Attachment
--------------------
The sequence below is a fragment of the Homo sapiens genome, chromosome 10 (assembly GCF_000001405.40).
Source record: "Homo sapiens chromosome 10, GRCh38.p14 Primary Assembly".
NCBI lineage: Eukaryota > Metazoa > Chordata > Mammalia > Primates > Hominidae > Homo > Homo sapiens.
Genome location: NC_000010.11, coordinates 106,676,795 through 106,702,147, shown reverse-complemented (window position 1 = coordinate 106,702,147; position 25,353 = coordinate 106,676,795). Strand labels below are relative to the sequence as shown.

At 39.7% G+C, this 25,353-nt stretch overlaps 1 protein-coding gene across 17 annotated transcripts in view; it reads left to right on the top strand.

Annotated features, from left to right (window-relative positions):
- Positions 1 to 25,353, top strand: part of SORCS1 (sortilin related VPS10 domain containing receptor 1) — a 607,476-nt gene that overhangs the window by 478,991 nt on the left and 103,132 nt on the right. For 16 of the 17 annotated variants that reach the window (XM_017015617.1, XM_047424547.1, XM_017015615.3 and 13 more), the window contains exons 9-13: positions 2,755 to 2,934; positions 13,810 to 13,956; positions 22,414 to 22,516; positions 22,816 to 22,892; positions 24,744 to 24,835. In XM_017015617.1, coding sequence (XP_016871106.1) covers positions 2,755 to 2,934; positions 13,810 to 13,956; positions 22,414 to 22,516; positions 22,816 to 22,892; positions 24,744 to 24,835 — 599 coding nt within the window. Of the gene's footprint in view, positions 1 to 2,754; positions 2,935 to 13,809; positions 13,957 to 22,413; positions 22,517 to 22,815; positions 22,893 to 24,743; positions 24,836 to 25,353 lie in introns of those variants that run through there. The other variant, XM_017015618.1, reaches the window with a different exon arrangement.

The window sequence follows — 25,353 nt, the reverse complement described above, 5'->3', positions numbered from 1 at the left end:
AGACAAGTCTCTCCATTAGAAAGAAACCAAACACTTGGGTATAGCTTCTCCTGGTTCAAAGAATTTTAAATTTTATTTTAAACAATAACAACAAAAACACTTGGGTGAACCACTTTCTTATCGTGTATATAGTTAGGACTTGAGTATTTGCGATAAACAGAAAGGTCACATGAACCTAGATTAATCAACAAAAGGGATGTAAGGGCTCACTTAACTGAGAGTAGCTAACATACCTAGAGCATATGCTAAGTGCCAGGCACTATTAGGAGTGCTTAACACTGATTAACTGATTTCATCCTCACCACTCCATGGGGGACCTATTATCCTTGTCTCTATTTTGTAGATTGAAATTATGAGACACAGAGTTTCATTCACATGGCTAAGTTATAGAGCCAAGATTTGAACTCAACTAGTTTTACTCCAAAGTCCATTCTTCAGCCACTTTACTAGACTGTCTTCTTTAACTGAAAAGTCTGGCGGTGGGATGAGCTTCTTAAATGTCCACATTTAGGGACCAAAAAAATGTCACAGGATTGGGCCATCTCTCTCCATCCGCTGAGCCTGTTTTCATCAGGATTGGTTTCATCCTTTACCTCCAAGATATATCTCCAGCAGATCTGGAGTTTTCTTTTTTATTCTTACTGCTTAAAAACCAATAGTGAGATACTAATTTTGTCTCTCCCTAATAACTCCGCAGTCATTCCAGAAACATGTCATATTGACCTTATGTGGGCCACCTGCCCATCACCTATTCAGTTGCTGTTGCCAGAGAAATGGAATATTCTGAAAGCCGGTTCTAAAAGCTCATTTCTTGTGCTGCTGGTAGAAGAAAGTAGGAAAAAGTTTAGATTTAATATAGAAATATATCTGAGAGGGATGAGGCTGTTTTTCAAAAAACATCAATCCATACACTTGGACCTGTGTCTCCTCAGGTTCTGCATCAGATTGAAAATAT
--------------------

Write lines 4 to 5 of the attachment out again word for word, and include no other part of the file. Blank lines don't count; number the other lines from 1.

Genome location: NC_000010.11, coordinates 106,676,795 through 106,702,147, shown reverse-complemented (window position 1 = coordinate 106,702,147; position 25,353 = coordinate 106,676,795). Strand labels below are relative to the sequence as shown.

At 39.7% G+C, this 25,353-nt stretch overlaps 1 protein-coding gene across 17 annotated transcripts in view; it reads left to right on the top strand.